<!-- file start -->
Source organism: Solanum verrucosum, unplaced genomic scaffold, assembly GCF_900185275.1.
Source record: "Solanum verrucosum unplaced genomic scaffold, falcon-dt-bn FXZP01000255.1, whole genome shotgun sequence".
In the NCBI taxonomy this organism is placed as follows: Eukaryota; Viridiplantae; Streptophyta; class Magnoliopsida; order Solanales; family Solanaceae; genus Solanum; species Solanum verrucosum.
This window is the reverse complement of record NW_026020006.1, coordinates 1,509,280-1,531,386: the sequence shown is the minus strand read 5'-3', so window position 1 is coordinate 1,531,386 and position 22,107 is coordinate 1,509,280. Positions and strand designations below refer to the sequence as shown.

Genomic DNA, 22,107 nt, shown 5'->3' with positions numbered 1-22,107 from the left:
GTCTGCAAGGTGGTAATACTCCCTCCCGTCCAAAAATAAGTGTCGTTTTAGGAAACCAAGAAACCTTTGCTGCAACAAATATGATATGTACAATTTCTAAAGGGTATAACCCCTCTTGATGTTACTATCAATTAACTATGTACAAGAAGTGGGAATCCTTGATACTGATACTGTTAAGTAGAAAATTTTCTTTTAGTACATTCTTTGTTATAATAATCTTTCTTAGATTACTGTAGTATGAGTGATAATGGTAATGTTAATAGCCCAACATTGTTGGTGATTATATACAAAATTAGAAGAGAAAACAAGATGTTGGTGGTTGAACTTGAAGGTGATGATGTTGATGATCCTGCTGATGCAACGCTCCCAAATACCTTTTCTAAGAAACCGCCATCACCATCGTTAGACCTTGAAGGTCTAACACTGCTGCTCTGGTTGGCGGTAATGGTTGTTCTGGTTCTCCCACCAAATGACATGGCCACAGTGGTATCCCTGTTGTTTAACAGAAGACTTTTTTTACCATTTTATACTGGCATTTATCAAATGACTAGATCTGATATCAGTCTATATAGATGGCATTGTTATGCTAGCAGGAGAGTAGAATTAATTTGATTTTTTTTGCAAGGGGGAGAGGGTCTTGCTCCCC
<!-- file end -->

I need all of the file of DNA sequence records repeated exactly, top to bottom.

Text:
Source organism: Solanum verrucosum, unplaced genomic scaffold, assembly GCF_900185275.1.
Source record: "Solanum verrucosum unplaced genomic scaffold, falcon-dt-bn FXZP01000255.1, whole genome shotgun sequence".
In the NCBI taxonomy this organism is placed as follows: Eukaryota; Viridiplantae; Streptophyta; class Magnoliopsida; order Solanales; family Solanaceae; genus Solanum; species Solanum verrucosum.
This window is the reverse complement of record NW_026020006.1, coordinates 1,509,280-1,531,386: the sequence shown is the minus strand read 5'-3', so window position 1 is coordinate 1,531,386 and position 22,107 is coordinate 1,509,280. Positions and strand designations below refer to the sequence as shown.

Genomic DNA, 22,107 nt, shown 5'->3' with positions numbered 1-22,107 from the left:
GTCTGCAAGGTGGTAATACTCCCTCCCGTCCAAAAATAAGTGTCGTTTTAGGAAACCAAGAAACCTTTGCTGCAACAAATATGATATGTACAATTTCTAAAGGGTATAACCCCTCTTGATGTTACTATCAATTAACTATGTACAAGAAGTGGGAATCCTTGATACTGATACTGTTAAGTAGAAAATTTTCTTTTAGTACATTCTTTGTTATAATAATCTTTCTTAGATTACTGTAGTATGAGTGATAATGGTAATGTTAATAGCCCAACATTGTTGGTGATTATATACAAAATTAGAAGAGAAAACAAGATGTTGGTGGTTGAACTTGAAGGTGATGATGTTGATGATCCTGCTGATGCAACGCTCCCAAATACCTTTTCTAAGAAACCGCCATCACCATCGTTAGACCTTGAAGGTCTAACACTGCTGCTCTGGTTGGCGGTAATGGTTGTTCTGGTTCTCCCACCAAATGACATGGCCACAGTGGTATCCCTGTTGTTTAACAGAAGACTTTTTTTACCATTTTATACTGGCATTTATCAAATGACTAGATCTGATATCAGTCTATATAGATGGCATTGTTATGCTAGCAGGAGAGTAGAATTAATTTGATTTTTTTTGCAAGGGGGAGAGGGTCTTGCTCCCC